AAS Meeting #194 - Chicago, Illinois, May/June 1999
Session 54. Solar Flares
Display, Tuesday, June 1, 1999, 10:00am-7:00pm, Southeast Exhibit Hall

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[54.05] Evidence for a Delayed High-Energy Ion Acceleration Episode from CGRO/OSSE Observations of the 1991 June 11 Solar Flare

R.J. Murphy, G.H. Share (NRL)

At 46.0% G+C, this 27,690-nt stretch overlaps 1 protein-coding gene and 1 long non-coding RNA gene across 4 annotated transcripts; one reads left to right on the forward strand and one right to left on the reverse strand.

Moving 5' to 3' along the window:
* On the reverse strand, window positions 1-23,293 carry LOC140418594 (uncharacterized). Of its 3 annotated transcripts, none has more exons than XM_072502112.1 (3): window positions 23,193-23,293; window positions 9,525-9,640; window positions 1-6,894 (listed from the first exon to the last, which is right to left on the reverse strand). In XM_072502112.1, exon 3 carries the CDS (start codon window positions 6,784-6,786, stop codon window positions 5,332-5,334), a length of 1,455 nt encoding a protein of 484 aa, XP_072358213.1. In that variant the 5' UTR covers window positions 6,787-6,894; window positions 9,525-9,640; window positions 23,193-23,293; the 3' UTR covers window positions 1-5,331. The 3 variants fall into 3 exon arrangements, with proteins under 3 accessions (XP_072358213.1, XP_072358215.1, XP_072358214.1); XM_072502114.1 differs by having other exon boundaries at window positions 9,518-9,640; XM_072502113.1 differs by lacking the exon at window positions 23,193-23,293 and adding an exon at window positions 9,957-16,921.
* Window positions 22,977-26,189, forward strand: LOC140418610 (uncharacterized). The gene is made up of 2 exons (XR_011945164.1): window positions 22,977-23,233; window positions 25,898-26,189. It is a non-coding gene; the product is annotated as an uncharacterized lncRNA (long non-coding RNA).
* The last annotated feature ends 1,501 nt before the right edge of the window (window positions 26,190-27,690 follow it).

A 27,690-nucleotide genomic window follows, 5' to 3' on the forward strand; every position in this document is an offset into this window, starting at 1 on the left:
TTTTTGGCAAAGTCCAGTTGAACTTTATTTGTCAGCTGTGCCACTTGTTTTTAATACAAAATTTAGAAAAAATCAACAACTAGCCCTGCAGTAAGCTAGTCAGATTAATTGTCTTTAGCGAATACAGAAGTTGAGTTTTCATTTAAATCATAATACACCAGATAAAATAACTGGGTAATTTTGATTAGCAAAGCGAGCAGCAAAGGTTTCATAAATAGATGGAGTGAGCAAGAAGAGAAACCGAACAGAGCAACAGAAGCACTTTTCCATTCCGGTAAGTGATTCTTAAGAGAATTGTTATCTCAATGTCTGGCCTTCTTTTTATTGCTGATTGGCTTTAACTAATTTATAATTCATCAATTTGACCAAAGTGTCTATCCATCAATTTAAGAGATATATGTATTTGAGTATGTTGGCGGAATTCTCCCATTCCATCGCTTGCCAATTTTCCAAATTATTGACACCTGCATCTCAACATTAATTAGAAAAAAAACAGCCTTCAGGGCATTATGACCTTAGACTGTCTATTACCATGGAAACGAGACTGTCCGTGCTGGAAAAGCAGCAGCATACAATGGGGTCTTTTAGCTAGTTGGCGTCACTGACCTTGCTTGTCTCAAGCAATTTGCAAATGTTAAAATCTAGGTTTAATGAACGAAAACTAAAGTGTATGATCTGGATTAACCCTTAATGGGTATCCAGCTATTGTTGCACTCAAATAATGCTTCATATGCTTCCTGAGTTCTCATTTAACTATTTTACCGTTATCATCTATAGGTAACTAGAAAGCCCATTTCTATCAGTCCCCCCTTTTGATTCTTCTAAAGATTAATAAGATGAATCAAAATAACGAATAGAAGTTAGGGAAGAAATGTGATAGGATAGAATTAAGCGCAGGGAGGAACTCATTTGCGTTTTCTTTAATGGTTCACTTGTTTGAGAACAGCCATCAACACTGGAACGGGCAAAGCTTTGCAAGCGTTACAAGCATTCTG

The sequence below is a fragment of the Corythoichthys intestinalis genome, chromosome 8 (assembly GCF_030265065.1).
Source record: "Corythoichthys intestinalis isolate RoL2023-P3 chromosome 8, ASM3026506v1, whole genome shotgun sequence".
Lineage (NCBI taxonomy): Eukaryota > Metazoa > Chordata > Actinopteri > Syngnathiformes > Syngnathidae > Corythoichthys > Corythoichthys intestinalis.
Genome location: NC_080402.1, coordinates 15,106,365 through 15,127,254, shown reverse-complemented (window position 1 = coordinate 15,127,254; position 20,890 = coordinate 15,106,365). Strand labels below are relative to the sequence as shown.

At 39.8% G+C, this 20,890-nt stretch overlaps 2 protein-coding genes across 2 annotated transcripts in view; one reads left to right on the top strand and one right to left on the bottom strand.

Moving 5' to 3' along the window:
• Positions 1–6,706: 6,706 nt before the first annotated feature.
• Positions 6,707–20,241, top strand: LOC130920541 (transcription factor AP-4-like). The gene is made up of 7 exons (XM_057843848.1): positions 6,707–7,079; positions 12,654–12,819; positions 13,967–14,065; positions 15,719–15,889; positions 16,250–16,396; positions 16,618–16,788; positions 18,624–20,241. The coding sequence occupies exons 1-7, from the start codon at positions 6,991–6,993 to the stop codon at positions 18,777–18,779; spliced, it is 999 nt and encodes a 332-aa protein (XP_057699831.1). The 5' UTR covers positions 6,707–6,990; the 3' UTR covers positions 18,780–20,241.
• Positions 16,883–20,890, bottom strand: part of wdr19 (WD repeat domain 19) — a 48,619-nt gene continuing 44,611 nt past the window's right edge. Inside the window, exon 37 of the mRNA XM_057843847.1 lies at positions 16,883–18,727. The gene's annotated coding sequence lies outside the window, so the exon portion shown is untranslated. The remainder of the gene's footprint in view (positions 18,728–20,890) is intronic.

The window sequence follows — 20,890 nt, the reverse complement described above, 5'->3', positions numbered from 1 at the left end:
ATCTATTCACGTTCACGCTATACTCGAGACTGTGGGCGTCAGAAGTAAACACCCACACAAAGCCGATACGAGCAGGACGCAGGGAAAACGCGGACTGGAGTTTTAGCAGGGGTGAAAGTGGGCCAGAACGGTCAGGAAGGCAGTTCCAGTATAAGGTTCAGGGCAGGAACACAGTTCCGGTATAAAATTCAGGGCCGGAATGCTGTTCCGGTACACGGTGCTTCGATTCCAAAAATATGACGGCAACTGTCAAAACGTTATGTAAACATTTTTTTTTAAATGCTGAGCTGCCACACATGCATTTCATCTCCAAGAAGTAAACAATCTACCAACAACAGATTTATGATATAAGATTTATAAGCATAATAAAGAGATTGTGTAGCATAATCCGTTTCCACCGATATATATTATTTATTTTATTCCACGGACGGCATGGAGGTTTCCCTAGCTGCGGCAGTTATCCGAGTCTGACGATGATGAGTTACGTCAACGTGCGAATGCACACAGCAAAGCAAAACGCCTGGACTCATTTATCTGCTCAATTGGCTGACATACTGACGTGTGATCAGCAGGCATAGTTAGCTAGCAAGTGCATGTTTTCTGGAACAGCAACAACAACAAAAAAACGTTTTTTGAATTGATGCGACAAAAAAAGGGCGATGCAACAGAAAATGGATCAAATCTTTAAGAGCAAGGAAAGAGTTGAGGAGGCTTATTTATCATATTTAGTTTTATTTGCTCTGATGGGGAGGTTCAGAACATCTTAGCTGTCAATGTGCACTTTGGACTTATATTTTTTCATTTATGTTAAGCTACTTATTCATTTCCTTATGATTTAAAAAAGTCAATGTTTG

The X12 solar flare that occurred on 1991 June 11 was well-observed by instruments on the Compton Gamma Ray Observatory (CGRO). This was an exceptional flare because emission up to a GeV was observed by EGRET up to 8 hours after the impulsive phase. The spectrum suggested a pion-decay origin. The COMPTEL data indicate that the accelerated-particle spectrum at energies greater than ~30 MeV hardened as the flare progressed; this study compared gamma-ray lines and 8--30 MeV gamma rays. We discuss observations of this flare with the Oriented Scintillation Spectroscopy Experiment (OSSE). OSSE detected gamma rays from 50 keV to >100 MeV and neutrons >16 MeV. We use the flux ratio in the 6.13 MeV 16O and 1.634 MeV 20Ne lines to determine whether spectral hardening also occurred in the ~5--20 MeV energy band. The OSSE data at high energy appear to confirm a hardening of the spectrum based on the time histories observed in >16 MeV neutrons and gamma rays, and in the e+-e- annihilation line: 1) the peak of the >16 MeV gamma-ray emission occurred ~900 s after that of the line emission and had a very hard spectrum suggestive of a pion-decay origin; 2) the neutrons from the June 11 flare also arrived significantly later after the peak of the line emission than those from other flares observed by OSSE; and 3) there was an increase in the flux of 0.511 MeV annihilaition line photons coincident with the peak in high-energy emission. These facts suggest that there was a second, delayed, ion acceleration episode in the June 11 flare in which the particle spectrum was much harder than that producing the bulk of the nuclear line emission. Such a harder spectrum is relatively more efficient in producing pions and neutrons than excited nuclei. In these respects this flare is similar to those observed on 1982 June 3 and 1984 April 24 by the SMM spectrometer in Cycle 21. We also discuss detailed spectroscopic studies that enable us to infer information on the elemental abundances and spectra of accelerated particles and the ambient abundances in the flare region.

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